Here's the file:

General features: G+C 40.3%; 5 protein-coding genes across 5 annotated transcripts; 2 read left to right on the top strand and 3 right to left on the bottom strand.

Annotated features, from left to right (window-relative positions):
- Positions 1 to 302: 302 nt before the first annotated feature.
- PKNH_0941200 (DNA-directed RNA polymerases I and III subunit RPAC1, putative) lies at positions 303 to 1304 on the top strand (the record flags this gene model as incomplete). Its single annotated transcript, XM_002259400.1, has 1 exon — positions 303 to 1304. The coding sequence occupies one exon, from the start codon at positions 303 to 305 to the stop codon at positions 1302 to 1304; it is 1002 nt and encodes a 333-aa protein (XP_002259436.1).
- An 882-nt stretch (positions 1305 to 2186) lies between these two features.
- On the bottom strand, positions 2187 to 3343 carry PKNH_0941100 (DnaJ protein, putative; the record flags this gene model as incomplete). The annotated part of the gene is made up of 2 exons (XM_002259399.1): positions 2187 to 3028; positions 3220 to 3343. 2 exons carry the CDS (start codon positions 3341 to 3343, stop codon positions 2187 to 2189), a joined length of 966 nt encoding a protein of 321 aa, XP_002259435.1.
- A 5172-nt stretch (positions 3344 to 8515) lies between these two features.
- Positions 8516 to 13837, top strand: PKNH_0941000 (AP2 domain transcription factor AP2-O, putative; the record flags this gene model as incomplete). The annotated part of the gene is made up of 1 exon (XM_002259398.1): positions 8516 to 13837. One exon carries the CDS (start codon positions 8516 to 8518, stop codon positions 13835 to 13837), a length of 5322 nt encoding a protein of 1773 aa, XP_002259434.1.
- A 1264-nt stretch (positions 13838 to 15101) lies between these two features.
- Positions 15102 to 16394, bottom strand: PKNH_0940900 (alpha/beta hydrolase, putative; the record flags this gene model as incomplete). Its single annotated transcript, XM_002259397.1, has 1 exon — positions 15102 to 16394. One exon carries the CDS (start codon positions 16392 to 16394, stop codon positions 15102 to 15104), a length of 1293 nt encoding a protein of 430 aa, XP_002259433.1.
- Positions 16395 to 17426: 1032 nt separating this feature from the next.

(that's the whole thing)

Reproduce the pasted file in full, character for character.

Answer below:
General features: G+C 40.3%; 5 protein-coding genes across 5 annotated transcripts; 2 read left to right on the top strand and 3 right to left on the bottom strand.

Annotated features, from left to right (window-relative positions):
- Positions 1 to 302: 302 nt before the first annotated feature.
- PKNH_0941200 (DNA-directed RNA polymerases I and III subunit RPAC1, putative) lies at positions 303 to 1304 on the top strand (the record flags this gene model as incomplete). Its single annotated transcript, XM_002259400.1, has 1 exon — positions 303 to 1304. The coding sequence occupies one exon, from the start codon at positions 303 to 305 to the stop codon at positions 1302 to 1304; it is 1002 nt and encodes a 333-aa protein (XP_002259436.1).
- An 882-nt stretch (positions 1305 to 2186) lies between these two features.
- On the bottom strand, positions 2187 to 3343 carry PKNH_0941100 (DnaJ protein, putative; the record flags this gene model as incomplete). The annotated part of the gene is made up of 2 exons (XM_002259399.1): positions 2187 to 3028; positions 3220 to 3343. 2 exons carry the CDS (start codon positions 3341 to 3343, stop codon positions 2187 to 2189), a joined length of 966 nt encoding a protein of 321 aa, XP_002259435.1.
- A 5172-nt stretch (positions 3344 to 8515) lies between these two features.
- Positions 8516 to 13837, top strand: PKNH_0941000 (AP2 domain transcription factor AP2-O, putative; the record flags this gene model as incomplete). The annotated part of the gene is made up of 1 exon (XM_002259398.1): positions 8516 to 13837. One exon carries the CDS (start codon positions 8516 to 8518, stop codon positions 13835 to 13837), a length of 5322 nt encoding a protein of 1773 aa, XP_002259434.1.
- A 1264-nt stretch (positions 13838 to 15101) lies between these two features.
- Positions 15102 to 16394, bottom strand: PKNH_0940900 (alpha/beta hydrolase, putative; the record flags this gene model as incomplete). Its single annotated transcript, XM_002259397.1, has 1 exon — positions 15102 to 16394. One exon carries the CDS (start codon positions 16392 to 16394, stop codon positions 15102 to 15104), a length of 1293 nt encoding a protein of 430 aa, XP_002259433.1.
- Positions 16395 to 17426: 1032 nt separating this feature from the next.